formantMemoryLeft[3] = formantMemoryLeft3;
        formantMemoryLeft[4] = formantMemoryLeft4;
        formantMemoryLeft[5] = formantMemoryLeft5;
        formantMemoryLeft[6] = formantMemoryLeft6;
        formantMemoryLeft[7] = formantMemoryLeft7;
        formantMemoryLeft[8] = formantMemoryLeft8;
        formantMemoryLeft[9] = formantMemoryLeft9;

    }
    break;

If anyone see something wrong... let me know.
If not, i assume the 32bits FPU of the STM32F4 is not precise enough for this operation.

I would not bereally surprise when i look at the coef[] which goes from 8.11044e-06 to 181.6233289...
The first one must be rounded to 0.

Xavier

matrix12x

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Re: Formant Filter
« Reply #6 on: November 01, 2014, 12:56:49 AM »
Hi Xavier,

According to one of the comments on musicdsp.org, I changed the first coefficient to 3.11044e-06 from 8.11044e-06. Although I think you are correct about it being rounded to zero.

I also put the coefficients in the case, as well as the:    
static double memory[10]={0,0,0,0,0,0,0,0,0,0};

Also, I did this exactly as was in the original:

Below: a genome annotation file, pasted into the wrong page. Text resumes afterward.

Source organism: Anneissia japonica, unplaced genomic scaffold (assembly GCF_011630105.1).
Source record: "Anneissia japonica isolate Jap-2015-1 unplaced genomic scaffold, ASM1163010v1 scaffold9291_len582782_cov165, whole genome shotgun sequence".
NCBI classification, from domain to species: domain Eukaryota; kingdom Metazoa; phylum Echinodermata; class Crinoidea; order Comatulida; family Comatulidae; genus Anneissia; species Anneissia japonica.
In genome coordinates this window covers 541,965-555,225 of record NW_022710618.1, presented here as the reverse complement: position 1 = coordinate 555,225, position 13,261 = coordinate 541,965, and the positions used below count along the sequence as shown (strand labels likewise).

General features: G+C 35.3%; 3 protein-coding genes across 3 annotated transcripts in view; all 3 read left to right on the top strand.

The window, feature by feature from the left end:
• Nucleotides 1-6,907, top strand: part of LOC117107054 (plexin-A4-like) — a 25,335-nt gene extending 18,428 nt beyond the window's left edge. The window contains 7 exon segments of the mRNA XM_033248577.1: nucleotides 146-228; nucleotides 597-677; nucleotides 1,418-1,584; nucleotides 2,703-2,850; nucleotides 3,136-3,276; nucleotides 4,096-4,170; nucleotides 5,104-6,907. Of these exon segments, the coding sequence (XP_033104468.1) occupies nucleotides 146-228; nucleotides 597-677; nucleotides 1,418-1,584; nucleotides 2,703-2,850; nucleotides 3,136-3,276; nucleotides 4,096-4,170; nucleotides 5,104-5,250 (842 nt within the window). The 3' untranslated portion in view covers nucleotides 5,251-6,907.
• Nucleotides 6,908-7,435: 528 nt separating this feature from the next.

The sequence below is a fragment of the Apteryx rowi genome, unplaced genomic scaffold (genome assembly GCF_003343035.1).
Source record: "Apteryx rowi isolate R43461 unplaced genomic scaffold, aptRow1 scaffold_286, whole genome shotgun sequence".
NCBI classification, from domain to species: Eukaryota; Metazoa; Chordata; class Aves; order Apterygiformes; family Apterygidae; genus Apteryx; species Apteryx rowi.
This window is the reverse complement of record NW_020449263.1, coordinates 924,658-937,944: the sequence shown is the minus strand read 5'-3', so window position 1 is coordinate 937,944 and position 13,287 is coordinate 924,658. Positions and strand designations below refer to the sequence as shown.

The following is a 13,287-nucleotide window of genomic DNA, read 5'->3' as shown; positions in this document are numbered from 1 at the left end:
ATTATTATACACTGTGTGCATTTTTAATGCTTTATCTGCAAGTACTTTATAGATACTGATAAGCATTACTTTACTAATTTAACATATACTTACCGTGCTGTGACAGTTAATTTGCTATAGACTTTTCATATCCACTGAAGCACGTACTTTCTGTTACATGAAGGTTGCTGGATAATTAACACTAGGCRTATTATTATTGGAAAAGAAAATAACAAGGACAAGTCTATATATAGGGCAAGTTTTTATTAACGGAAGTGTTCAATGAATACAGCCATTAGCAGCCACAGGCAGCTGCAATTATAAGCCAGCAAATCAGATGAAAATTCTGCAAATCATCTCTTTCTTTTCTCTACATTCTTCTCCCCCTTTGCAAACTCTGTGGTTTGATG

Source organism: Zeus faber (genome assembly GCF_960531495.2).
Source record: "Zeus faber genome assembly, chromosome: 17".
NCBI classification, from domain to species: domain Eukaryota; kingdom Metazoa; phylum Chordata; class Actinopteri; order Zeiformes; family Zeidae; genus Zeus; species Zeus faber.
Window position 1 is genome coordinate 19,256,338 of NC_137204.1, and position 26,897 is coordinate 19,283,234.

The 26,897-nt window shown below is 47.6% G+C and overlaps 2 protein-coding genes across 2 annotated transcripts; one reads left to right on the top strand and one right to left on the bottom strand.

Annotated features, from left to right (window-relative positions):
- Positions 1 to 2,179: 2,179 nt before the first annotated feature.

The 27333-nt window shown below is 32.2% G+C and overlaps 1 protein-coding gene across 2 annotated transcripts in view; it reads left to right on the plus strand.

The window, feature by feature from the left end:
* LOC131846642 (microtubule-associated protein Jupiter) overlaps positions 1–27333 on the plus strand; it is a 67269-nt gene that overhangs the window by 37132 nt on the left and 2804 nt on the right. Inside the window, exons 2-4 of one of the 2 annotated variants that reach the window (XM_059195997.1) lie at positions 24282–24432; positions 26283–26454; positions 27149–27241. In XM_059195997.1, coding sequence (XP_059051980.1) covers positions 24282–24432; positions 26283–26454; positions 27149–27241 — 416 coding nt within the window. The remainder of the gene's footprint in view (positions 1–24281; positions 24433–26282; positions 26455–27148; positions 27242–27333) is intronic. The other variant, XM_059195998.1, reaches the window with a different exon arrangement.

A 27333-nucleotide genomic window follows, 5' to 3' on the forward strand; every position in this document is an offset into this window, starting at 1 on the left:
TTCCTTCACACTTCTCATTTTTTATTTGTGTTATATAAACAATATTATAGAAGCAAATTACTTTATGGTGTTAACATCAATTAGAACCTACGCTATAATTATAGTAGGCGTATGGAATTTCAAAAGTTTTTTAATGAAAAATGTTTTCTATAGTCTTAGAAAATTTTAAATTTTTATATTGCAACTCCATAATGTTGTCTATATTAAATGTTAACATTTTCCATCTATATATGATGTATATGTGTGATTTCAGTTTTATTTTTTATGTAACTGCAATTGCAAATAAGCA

memory[9]= memory[8];
      memory[8]= memory[7];
      memory[7]= memory[6];
      memory[6]= memory[5];
      memory[5]= memory[4];
      memory[4]= memory[3];
      memory[3]= memory[2];
      memory[2]= memory[1];   
      memory[1]= memory[0];
      memory[0]=(double) localV;
then a:
                localv0L = localV;

I am not sure it is the correct sound I get, but I definitely get sound.

matrix12x

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Re: Formant Filter
« Reply #7 on: November 01, 2014, 06:50:33 PM »
I am wondering if a better approach would be 3 parallel band pass filters?
or is that too cpu intensive?

Xavier

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Re: Formant Filter
« Reply #8 on: November 02, 2014, 06:37:22 PM »

Thanks, a assume it cannot work at all with floats (32 bits) as i did.
I haven't tried with double (64 bits)... which will be much slower on the preenfm2 because 64 bits is not natively suported by the ARM FPU.

Keep in mind that intel/amd FPU use 80 bits for intermediate result, so that's can be a usefull/hearable difference in that kind of calcul.